Pomona Lake tornado resulted in tragedy
By CLEON RICKEL
Herald News Editor
On June 17, 1978, 15 people were drowned when a small tornado hit the show boat Whippoorwill as it was making one of its dinner-theater cruises on Pomona Lake.
Later, then-Osage County attorney Mike Hines ruled that one victim's unborn fetus was a 16th victim.
The Whippoorwill disaster, one of the deadliest tornadoes in Kansas history, has been the subject of National Weather Service seminars.
When the disaster happened, the weather service had issued a tornado watch for the area when the Whippoorwill, with 47 passengers and 13 crew, left its mooring at Pomona Lake for a dinner theater cruise.
According to Richard and Kathleen Hughes, former Ottawans who witnessed the disaster and related it to an Ottawa Herald reporter more than 20 years ago, the sky was partly cloudy with storm clouds building to the northeast of the lake when the Whippoorwill left the dock.
According to The Herald, within minutes, the Hugheses saw what looked like white smoke build on the far west end of the lake and move down the lake. As it grew bigger, a funnel dropped out of the cloud and roared toward the boat.
Although the boat spun around and fled for the shore, the tornado hit the boat, which disappeared in a spray of water, they related.
Afterwards, they saw that the boat had capsized and people were trying to climb up on the hull.
Mike Gullett, a Joplin, Mo., news photographer who worked at The Herald when the disaster occurred, said he was driving from Beto Junction to Ottawa when he noticed the tornado.
He stopped to take photos and went on to Ottawa, which was under a tornado warning because of another storm.
"I didn't know what was going on," he said in 1988, 20 years after the disaster. "No sooner than I got through the front door, Bob Wellington (Herald publisher) called me to tell me what had happened."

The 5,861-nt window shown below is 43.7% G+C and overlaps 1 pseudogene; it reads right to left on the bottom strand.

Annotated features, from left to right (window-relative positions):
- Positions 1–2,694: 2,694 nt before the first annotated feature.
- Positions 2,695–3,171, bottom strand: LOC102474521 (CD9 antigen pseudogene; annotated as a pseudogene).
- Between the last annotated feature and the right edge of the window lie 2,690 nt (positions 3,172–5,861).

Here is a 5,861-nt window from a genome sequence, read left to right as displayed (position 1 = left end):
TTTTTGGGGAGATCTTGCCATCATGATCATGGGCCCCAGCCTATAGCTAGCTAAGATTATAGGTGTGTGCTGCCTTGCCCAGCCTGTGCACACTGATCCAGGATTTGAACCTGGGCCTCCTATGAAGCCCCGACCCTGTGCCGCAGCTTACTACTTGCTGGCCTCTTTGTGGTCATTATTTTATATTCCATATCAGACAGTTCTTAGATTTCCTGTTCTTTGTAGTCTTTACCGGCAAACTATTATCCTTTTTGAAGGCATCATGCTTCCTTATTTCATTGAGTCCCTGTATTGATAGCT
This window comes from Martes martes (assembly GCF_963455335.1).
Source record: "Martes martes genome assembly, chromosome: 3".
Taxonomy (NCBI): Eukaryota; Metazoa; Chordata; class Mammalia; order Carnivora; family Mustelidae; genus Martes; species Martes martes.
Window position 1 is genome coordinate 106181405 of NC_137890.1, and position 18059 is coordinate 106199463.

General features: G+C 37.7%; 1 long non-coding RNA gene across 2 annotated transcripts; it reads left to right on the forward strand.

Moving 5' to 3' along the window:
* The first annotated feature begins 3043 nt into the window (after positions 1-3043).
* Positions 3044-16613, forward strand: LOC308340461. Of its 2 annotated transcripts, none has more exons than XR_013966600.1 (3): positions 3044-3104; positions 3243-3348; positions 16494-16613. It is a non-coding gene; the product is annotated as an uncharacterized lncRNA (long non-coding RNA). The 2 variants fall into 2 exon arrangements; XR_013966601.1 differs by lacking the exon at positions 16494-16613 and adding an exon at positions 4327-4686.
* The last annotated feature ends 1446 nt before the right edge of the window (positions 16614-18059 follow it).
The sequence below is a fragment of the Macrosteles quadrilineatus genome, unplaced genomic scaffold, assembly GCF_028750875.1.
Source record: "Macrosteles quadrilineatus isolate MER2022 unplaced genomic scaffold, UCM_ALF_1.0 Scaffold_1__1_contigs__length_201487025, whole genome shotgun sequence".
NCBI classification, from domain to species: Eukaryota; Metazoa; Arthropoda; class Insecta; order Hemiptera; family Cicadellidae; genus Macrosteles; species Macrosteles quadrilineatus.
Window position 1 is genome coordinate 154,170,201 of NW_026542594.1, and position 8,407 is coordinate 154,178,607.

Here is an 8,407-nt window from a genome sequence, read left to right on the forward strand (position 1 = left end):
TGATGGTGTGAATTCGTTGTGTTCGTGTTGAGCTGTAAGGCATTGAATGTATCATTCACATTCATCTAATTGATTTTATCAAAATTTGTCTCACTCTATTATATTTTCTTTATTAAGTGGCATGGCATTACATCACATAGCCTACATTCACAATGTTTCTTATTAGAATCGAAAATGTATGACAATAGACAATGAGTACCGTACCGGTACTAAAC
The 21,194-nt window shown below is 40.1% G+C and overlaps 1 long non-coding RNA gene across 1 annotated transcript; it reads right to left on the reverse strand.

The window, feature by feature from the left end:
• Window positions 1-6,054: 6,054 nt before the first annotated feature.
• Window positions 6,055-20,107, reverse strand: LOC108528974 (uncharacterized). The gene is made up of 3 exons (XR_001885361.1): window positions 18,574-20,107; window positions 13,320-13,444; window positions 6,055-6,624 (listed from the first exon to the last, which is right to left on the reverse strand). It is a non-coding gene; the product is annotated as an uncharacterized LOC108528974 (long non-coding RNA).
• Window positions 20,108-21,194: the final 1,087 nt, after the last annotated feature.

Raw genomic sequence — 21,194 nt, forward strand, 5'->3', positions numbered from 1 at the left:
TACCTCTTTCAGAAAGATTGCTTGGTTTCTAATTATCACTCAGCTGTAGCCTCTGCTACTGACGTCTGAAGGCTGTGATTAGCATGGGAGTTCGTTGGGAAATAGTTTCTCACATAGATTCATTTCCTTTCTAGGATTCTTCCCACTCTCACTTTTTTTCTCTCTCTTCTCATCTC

Gullett headed for the lake.
In the meantime, rescuers in boats began picking survivors off the hull and out of the water.
One rescuer, Lawrence Stadel, Vassar, who owned the Lighthouse Marina 20 years ago, told The Herald in 1978 how he picked people from the water, then donned Scuba gear and found two men trapped in air pockets under the ship.
When Gullett arrived, the survivors had been rescued. He stayed overnight and the next day as Osage County rescuers began the process of recovering the victims.
"It wasn't a real happy time," Gullett said.
"But that's part of the business. You see people when they're at the pinnacle of happiness, and you see them during the other times.
"It's something that stays with you."
The accident was called a one-in-a-million incident by weather experts.
The Whippoorwill never sailed again. What remains of its rusty hulk sits amidst weeds in a lot east of Vassar.
The boat's owners, Bruce and Veda Rogers, kept the Vassar Playhouse, which was associated with the Whippoorwill, for a few years longer but closed it. A new Vassar dinner theater restarted a couple years ago under new ownership.
Find out more about this project.